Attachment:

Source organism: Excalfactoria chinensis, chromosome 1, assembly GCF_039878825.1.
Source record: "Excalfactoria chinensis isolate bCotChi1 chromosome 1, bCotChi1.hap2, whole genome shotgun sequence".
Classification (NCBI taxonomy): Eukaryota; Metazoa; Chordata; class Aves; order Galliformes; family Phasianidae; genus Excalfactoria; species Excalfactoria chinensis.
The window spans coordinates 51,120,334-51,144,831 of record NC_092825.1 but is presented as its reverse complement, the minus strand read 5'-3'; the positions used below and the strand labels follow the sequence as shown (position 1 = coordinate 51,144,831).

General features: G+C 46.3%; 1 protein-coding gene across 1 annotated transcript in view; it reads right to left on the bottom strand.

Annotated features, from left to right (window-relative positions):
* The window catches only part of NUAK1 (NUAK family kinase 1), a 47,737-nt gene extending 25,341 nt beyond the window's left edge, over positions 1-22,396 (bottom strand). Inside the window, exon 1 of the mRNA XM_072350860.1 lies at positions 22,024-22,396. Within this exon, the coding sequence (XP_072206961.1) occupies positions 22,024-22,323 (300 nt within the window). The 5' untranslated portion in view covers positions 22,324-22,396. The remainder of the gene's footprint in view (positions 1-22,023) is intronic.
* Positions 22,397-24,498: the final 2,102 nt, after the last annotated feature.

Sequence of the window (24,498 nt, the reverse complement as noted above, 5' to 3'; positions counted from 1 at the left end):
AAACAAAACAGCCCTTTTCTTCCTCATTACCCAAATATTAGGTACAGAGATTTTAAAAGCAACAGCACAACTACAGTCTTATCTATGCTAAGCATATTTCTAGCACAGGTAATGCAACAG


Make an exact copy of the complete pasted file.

Source organism: Excalfactoria chinensis, chromosome 1, assembly GCF_039878825.1.
Source record: "Excalfactoria chinensis isolate bCotChi1 chromosome 1, bCotChi1.hap2, whole genome shotgun sequence".
Classification (NCBI taxonomy): Eukaryota; Metazoa; Chordata; class Aves; order Galliformes; family Phasianidae; genus Excalfactoria; species Excalfactoria chinensis.
The window spans coordinates 51,120,334-51,144,831 of record NC_092825.1 but is presented as its reverse complement, the minus strand read 5'-3'; the positions used below and the strand labels follow the sequence as shown (position 1 = coordinate 51,144,831).

General features: G+C 46.3%; 1 protein-coding gene across 1 annotated transcript in view; it reads right to left on the bottom strand.

Annotated features, from left to right (window-relative positions):
* The window catches only part of NUAK1 (NUAK family kinase 1), a 47,737-nt gene extending 25,341 nt beyond the window's left edge, over positions 1-22,396 (bottom strand). Inside the window, exon 1 of the mRNA XM_072350860.1 lies at positions 22,024-22,396. Within this exon, the coding sequence (XP_072206961.1) occupies positions 22,024-22,323 (300 nt within the window). The 5' untranslated portion in view covers positions 22,324-22,396. The remainder of the gene's footprint in view (positions 1-22,023) is intronic.
* Positions 22,397-24,498: the final 2,102 nt, after the last annotated feature.

Sequence of the window (24,498 nt, the reverse complement as noted above, 5' to 3'; positions counted from 1 at the left end):
AAACAAAACAGCCCTTTTCTTCCTCATTACCCAAATATTAGGTACAGAGATTTTAAAAGCAACAGCACAACTACAGTCTTATCTATGCTAAGCATATTTCTAGCACAGGTAATGCAACAG